Nebraska Medicine and its academic partner, the University of Nebraska Medical Center (UNMC), have the world’s leading experts on infectious diseases and have dealt with viral outbreaks such as Ebola and SARS, since their biocontainment center opened in 2005. “The Nebraska Method” for biopreparedness set a new global gold standard in special pathogen health security, and their expertise is sought worldwide and officially sanctioned by the U.S. federal government.
Nebraska Medicine is the state’s largest hospital and has been named best in the state by U.S. News & World Report for nine years in a row. For seven straight years, Nebraska Medicine has also been named to Becker’s Hospital Review’s list of 100 Great Hospitals in America.
As part of their ongoing commitment to being a high-reliability organization, Nebraska Medicine’s Office of Health Professions Education (OHPE) aimed to enhance its current efforts to identify and alleviate potential workplace hazards across its two hospitals and 40 specialty and primary care health centers that employ approximately 8,000 medical staff and 1,000 doctors.
Nebraska Medicine completes weekly environmental rounding audits to ensure environmental safety for patients and colleagues, and to comply with regulatory requirements. Unit or department managers or their designees are responsible for identifying any potential workplace hazards, such as improperly stored gas containers, broken ceiling tiles, etc.
Prioritized based on risk level and the order received, support tickets are then created and monitored for completion. The manual process of entering and merging this audit data took on average 20 minutes for each of the roughly 250 observed areas each month. Reporting on these audits was decentralized and had a significant lag time in data entry due to the manual process.
Nebraska Medicine wanted to improve efficiency in recording and reporting the audits, identify areas for immediate remediation to attain higher compliance, and realize a quicker turnaround time to intervention.
The OHPE team used Xapimed (a mobile observation checklist app outfitted with xAPI) and Watershed’s Learning Record Store and Analytics Platform as the solutions to:
- make this process more efficient;
- have centralized, shareable, real-time access to the data; and
- measure interventions and their effect on subsequent observations and safety reports.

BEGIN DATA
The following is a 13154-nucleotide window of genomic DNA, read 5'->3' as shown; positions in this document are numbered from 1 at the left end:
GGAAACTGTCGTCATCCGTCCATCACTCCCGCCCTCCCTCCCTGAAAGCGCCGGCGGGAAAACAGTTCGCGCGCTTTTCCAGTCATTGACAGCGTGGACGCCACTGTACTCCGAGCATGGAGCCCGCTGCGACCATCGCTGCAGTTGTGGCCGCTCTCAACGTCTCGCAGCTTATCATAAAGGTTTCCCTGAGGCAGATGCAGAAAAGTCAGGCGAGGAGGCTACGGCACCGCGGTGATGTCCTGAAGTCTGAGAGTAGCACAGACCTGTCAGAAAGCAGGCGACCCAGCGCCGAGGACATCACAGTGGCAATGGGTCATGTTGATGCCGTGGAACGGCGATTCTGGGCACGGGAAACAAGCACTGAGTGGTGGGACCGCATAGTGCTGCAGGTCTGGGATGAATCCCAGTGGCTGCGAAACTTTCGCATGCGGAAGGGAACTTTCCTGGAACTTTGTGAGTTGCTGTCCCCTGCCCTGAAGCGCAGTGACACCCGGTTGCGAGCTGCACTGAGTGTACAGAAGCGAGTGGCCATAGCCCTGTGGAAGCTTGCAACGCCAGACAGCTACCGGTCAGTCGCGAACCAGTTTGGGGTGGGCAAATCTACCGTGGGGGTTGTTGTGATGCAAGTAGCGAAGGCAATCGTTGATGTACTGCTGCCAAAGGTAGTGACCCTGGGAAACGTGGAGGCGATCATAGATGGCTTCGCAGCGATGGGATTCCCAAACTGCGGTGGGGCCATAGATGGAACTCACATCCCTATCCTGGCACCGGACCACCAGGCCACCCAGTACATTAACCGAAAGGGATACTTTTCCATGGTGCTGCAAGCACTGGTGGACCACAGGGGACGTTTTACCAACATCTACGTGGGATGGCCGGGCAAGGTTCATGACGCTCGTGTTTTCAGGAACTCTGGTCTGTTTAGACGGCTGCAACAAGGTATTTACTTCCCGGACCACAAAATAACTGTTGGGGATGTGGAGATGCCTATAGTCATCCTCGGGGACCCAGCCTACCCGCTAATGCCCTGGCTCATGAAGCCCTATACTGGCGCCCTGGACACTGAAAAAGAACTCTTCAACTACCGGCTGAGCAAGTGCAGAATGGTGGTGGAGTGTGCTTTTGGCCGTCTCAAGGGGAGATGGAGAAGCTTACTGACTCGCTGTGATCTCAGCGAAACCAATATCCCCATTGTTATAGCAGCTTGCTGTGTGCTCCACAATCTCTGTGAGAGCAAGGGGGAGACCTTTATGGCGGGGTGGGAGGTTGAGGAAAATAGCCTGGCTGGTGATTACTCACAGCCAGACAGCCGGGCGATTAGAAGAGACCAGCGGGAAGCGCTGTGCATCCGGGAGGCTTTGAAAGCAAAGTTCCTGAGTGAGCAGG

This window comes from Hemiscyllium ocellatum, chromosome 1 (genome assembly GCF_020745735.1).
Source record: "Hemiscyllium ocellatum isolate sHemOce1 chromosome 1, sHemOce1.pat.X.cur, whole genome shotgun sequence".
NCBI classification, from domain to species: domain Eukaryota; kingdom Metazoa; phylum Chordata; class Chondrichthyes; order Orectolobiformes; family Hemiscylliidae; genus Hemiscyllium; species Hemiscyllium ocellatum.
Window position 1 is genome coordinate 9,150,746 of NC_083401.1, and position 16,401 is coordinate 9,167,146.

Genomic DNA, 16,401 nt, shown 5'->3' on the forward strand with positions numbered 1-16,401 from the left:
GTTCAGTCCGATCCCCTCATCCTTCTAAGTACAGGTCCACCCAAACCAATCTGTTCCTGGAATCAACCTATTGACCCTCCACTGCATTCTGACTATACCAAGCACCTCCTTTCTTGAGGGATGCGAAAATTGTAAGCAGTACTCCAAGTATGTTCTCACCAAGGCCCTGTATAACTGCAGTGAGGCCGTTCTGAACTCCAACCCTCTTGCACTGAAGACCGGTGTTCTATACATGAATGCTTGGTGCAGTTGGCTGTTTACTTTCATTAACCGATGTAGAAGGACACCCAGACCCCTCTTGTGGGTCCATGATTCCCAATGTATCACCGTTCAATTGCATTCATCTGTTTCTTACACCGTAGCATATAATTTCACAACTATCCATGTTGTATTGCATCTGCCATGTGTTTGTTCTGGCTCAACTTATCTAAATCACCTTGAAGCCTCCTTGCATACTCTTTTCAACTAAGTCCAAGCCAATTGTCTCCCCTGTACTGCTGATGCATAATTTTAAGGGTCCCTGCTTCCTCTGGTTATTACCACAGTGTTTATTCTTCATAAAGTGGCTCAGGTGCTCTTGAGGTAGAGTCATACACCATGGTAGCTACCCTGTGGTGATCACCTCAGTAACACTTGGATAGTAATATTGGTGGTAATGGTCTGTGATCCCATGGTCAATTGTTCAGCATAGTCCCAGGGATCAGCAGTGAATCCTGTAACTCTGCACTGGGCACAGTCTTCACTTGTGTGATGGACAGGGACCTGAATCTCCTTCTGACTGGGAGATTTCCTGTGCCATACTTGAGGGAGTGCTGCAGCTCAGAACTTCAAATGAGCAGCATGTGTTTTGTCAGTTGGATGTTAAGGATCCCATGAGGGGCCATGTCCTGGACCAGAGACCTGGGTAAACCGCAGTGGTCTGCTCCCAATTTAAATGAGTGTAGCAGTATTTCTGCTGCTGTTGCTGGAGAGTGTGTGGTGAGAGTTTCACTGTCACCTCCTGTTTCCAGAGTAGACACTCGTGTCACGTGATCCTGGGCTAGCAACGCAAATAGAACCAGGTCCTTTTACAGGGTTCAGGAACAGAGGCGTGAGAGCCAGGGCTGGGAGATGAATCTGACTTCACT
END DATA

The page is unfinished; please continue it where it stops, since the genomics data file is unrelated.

Xapimed is already being used for other observational assessment types of workflows, so including this audit was a natural fit to centralize more regulatory reports.
Employees enter and track audit data into xapiappis. (Note: This photo was taken prior to COVID-19, which is why facial masks aren't present.)
Instead of the typically manual process of transferring observational data into a spreadsheet, consolidating the various areas of data that were taken over time, and then analyzing that data, data from the checklist now feeds asynchronously into Watershed’s Learning Record Store. Thus, auditors, directors, and OHPE can run a report or access preconfigured dashboards and results in Watershed without manual error or delay.
Nebraska Medicine’s weekly environmental rounding program allows the health system to identify and report all potential workplace hazards in a consistent, trackable manner. This program increased awareness and accountability that contributes to Nebraska Medicine’s organizational goal to create a highly reliable and safe environment in which to provide care. OHPE and the Facilities department have seen not only higher compliance of staff regularly collecting the data, but also directors proactively reviewing compliance reports in Watershed and initiating interventions.
Furthermore, since launching the automated environmental rounding program using Xapimed and Watershed in February 2020, the turnaround time for collecting and presenting this data has decreased by more than 50 percent. Finally, because of their novel approach in creating this environmental rounding program to track potential hazards, the OHPE and Facilities team was awarded a national safety organization grant in December 2020.
‟As a new nurse manager who is also new to Bellevue Medical Center, a Procedural Services colleague says the environmental rounding has helped her know what to look for when a [regulatory] surveyor is visiting. I have learned the proper people to contact when I need an item addressed in my department and it has also helped me educate staff on the service request process and how to place work orders. I feel like before we were reactionary when it came to facility or service requests, especially before and after a [regulatory] survey. The list of work requests would pile up and take more time to address than if we had reported issues as we found them.”
—Nurse Manager, Nebraska Medicine, on the environmental rounding program